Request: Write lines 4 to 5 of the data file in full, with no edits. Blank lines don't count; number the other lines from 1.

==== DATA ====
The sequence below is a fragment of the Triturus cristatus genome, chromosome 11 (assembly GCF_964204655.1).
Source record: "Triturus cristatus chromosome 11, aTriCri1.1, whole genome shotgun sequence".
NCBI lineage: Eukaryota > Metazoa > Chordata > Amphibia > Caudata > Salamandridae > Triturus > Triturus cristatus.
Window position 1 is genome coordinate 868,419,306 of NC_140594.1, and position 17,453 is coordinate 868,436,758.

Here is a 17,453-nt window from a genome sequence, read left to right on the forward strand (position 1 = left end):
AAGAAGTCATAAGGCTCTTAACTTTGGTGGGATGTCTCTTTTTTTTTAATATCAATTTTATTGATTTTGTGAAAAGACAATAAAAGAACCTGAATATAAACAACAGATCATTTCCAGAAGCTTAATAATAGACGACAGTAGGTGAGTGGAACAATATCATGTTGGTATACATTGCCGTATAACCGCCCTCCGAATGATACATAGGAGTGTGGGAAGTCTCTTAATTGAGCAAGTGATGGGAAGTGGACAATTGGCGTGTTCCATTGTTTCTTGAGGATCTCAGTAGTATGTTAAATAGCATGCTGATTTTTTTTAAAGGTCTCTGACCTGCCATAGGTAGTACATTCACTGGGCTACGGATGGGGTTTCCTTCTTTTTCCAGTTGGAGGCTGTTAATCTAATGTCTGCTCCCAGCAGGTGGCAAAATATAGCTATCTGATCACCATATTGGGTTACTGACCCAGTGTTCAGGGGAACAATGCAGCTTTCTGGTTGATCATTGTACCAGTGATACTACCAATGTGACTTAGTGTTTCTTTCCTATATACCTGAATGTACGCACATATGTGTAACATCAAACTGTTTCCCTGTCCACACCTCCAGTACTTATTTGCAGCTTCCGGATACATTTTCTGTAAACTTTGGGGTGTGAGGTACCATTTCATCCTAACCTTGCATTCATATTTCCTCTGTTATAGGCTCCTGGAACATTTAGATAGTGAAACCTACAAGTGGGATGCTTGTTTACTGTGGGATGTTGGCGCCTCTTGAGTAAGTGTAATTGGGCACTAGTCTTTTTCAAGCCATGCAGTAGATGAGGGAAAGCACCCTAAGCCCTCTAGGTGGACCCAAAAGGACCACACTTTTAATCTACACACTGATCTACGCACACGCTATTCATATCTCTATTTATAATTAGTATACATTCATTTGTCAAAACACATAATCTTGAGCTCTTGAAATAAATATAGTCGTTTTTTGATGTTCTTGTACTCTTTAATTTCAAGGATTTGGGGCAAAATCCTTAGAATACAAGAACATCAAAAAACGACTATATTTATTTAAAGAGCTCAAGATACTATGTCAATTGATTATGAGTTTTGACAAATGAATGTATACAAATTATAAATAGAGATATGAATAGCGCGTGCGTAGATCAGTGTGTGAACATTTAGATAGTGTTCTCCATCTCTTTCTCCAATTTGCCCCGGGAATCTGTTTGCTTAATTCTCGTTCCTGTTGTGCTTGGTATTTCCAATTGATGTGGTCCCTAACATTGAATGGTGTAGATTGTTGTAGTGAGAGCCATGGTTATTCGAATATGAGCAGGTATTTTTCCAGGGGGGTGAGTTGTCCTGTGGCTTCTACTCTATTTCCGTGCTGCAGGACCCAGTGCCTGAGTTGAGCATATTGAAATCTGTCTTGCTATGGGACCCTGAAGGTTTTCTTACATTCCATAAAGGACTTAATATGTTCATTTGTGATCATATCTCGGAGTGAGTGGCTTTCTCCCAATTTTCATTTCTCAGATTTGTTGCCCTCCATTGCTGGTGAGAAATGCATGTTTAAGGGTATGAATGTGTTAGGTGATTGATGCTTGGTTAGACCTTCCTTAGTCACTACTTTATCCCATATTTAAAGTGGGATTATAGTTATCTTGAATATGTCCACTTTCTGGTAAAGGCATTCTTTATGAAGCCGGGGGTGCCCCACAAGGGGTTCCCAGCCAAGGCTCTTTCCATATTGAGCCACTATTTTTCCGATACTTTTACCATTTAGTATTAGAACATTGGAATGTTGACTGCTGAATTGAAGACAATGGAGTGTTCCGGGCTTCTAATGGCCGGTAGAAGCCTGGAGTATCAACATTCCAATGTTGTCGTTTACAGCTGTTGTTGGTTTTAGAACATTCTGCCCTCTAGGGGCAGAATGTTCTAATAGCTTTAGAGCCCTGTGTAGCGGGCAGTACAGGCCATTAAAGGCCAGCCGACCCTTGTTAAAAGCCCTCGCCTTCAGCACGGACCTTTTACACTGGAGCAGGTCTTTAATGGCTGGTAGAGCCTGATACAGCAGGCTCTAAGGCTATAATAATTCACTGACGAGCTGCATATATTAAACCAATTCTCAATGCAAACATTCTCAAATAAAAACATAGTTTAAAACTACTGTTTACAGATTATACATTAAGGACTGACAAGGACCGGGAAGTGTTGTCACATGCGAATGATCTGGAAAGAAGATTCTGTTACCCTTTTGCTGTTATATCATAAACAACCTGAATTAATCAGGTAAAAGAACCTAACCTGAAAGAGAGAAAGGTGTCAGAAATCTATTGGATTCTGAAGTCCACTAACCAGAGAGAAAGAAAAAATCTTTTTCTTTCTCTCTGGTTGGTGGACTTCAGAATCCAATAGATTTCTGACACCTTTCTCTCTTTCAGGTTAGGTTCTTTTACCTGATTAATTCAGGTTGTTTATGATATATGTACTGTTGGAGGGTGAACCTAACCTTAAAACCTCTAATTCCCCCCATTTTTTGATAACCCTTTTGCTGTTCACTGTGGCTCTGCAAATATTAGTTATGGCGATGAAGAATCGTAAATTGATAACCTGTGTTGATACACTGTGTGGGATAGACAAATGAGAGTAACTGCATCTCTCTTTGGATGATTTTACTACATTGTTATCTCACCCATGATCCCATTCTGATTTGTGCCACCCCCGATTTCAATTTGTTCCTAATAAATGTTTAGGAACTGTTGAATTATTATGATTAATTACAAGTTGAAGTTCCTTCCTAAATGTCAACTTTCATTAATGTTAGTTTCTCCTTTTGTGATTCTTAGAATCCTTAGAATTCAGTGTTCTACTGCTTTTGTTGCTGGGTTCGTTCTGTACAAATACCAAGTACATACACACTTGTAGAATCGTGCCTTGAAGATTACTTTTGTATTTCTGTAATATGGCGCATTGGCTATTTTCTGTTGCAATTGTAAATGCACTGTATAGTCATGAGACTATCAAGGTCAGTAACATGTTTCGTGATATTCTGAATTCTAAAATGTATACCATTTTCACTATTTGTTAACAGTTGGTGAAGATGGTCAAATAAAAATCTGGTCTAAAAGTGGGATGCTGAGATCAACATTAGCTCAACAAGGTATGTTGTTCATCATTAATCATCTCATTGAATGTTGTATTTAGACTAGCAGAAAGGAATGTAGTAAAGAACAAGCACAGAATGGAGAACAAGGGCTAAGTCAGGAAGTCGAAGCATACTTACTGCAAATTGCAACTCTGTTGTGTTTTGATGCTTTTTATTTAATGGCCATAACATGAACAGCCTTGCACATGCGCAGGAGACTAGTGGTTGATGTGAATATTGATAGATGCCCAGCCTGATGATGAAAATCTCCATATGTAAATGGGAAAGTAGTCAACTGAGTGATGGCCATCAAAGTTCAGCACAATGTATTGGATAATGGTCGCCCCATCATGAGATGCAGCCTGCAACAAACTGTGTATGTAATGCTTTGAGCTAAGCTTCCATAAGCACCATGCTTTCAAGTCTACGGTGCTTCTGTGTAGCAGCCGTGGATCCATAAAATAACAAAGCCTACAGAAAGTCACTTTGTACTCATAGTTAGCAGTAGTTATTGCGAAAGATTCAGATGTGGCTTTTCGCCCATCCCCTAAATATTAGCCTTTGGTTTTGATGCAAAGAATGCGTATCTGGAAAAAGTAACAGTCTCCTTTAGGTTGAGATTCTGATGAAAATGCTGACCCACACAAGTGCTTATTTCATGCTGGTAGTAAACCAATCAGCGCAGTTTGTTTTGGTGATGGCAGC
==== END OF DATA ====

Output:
Window position 1 is genome coordinate 868,419,306 of NC_140594.1, and position 17,453 is coordinate 868,436,758.

Here is a 17,453-nt window from a genome sequence, read left to right on the forward strand (position 1 = left end):